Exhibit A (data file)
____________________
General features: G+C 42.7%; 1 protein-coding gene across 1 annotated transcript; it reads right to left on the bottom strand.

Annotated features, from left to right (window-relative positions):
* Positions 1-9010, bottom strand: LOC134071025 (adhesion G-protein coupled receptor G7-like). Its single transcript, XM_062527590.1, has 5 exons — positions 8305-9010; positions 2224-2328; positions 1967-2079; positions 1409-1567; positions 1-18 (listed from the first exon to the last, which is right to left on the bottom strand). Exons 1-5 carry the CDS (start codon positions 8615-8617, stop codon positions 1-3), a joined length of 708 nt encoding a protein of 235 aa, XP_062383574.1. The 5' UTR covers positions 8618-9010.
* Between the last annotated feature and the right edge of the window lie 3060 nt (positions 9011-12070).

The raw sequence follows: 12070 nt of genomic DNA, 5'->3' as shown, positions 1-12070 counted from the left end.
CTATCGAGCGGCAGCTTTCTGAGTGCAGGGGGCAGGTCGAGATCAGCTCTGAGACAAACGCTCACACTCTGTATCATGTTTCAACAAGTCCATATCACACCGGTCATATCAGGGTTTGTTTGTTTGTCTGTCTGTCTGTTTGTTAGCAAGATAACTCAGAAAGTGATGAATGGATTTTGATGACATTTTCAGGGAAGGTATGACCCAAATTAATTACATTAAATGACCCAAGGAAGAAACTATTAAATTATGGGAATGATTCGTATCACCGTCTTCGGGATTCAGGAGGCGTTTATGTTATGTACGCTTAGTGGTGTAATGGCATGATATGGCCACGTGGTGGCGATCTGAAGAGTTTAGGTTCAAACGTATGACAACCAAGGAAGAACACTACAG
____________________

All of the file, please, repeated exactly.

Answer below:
General features: G+C 42.7%; 1 protein-coding gene across 1 annotated transcript; it reads right to left on the bottom strand.

Annotated features, from left to right (window-relative positions):
* Positions 1-9010, bottom strand: LOC134071025 (adhesion G-protein coupled receptor G7-like). Its single transcript, XM_062527590.1, has 5 exons — positions 8305-9010; positions 2224-2328; positions 1967-2079; positions 1409-1567; positions 1-18 (listed from the first exon to the last, which is right to left on the bottom strand). Exons 1-5 carry the CDS (start codon positions 8615-8617, stop codon positions 1-3), a joined length of 708 nt encoding a protein of 235 aa, XP_062383574.1. The 5' UTR covers positions 8618-9010.
* Between the last annotated feature and the right edge of the window lie 3060 nt (positions 9011-12070).

The raw sequence follows: 12070 nt of genomic DNA, 5'->3' as shown, positions 1-12070 counted from the left end.
CTATCGAGCGGCAGCTTTCTGAGTGCAGGGGGCAGGTCGAGATCAGCTCTGAGACAAACGCTCACACTCTGTATCATGTTTCAACAAGTCCATATCACACCGGTCATATCAGGGTTTGTTTGTTTGTCTGTCTGTCTGTTTGTTAGCAAGATAACTCAGAAAGTGATGAATGGATTTTGATGACATTTTCAGGGAAGGTATGACCCAAATTAATTACATTAAATGACCCAAGGAAGAAACTATTAAATTATGGGAATGATTCGTATCACCGTCTTCGGGATTCAGGAGGCGTTTATGTTATGTACGCTTAGTGGTGTAATGGCATGATATGGCCACGTGGTGGCGATCTGAAGAGTTTAGGTTCAAACGTATGACAACCAAGGAAGAACACTACAG